So you go to the fitness center to work out but you don’t want to listen to the music they play there. What to do? Well, easy, in this day and age. You bring your smartphone, some ear buds, and pull up your streaming music app.
This morning’s album was Audio Elastique by De-Phazz. At 53 minutes it’s the perfect length for one of my workouts, which generally is 15 minutes of strength training, half an hour of cardio, and some cooling down time. It has enough tempo changes to accompany the cardio well, and it has the most important quality for a workout album: I like the tracks enough to keep wanting to hear the next one, which gets me over the hump when I start the cardio and it quickly wears me down.
I’m no hotshot, just a middle-aged guy trying to keep his body from falling apart. But like Baby, I need my musical inspiration to stay on task.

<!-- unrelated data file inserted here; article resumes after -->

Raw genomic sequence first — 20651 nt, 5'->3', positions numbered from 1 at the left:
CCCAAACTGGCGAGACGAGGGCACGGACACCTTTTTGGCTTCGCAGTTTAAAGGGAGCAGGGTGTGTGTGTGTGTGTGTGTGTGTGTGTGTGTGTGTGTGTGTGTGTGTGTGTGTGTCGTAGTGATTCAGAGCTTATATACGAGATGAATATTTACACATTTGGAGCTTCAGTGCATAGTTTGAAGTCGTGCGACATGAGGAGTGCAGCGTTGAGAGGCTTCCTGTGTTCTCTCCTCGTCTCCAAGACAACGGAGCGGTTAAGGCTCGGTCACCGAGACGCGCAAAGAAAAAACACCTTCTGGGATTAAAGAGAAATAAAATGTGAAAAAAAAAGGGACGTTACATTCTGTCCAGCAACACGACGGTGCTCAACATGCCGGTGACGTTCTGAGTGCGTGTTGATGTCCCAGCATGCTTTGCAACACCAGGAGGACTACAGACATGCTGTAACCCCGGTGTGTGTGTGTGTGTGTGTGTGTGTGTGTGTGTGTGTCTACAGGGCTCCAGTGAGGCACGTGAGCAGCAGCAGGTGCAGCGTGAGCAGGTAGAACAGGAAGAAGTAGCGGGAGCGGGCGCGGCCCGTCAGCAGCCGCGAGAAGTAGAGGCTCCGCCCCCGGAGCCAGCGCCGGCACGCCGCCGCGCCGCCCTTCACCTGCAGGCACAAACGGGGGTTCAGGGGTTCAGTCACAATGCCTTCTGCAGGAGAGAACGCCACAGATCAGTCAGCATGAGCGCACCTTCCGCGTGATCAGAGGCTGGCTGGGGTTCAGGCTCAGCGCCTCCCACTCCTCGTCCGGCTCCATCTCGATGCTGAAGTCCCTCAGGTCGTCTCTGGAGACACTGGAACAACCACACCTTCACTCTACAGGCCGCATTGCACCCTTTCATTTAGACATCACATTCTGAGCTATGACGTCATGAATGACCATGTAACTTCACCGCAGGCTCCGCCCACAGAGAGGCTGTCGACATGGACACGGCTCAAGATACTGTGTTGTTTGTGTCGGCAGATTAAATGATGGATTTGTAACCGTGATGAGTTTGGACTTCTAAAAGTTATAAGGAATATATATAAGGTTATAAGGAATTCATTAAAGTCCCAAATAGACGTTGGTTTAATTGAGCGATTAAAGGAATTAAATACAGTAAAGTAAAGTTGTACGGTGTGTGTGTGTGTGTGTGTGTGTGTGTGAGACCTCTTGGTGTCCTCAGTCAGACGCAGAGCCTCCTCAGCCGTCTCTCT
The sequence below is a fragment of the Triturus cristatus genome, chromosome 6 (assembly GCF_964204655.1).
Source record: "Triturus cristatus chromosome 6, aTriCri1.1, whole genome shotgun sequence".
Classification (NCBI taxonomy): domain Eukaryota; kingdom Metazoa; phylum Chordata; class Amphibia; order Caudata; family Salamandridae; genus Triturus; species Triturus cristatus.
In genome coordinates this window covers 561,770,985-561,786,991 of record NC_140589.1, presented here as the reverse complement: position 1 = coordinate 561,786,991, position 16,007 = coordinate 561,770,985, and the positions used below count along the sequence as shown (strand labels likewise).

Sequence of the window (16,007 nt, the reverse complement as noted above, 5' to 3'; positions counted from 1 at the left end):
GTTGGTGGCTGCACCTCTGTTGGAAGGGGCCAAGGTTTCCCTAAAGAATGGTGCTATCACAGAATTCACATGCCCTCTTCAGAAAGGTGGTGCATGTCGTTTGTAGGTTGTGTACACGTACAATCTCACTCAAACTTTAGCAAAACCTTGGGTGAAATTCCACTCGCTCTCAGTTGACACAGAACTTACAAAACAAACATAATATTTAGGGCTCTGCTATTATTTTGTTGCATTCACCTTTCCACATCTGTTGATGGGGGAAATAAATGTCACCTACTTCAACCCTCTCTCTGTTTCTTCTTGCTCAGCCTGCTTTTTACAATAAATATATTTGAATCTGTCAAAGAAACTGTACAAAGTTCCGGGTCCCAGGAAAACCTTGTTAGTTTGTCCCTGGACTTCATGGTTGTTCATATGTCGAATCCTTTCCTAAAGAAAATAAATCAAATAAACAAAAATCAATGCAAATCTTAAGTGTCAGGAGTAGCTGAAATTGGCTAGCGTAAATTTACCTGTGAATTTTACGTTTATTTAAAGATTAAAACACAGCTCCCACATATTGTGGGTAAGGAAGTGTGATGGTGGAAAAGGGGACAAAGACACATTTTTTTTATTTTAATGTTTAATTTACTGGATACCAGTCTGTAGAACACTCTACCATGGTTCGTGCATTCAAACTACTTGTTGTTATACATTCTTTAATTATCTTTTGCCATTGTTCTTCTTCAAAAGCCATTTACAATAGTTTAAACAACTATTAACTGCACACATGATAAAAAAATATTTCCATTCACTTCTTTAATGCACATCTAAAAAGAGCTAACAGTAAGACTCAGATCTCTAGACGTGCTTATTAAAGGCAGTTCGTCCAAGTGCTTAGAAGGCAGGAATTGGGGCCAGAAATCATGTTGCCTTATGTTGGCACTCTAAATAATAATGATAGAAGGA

Science fiction often portrays a vision of a not-too-distant future, but a vision colored by the familiar elements and trends in thought of its own time. My favorite observation about the future as shown on the sci-fi screen is that hairstyles are going to be the same as whatever they were at the time the movie or TV show was made. When watching an older movie about the near future it’s always fun to see where they got it wrong when that future finally rolls around.
Blade Runner, released in 1982, is set in Los Angeles in 2019. Not the real 2019, of course, but an alternate one where the technology looks like it did in the 1970s and the atmosphere is like a 1940s noir film. It’s a wonderful movie, dark and moody, well written and well acted, and featuring a gorgeous Vangelis soundtrack.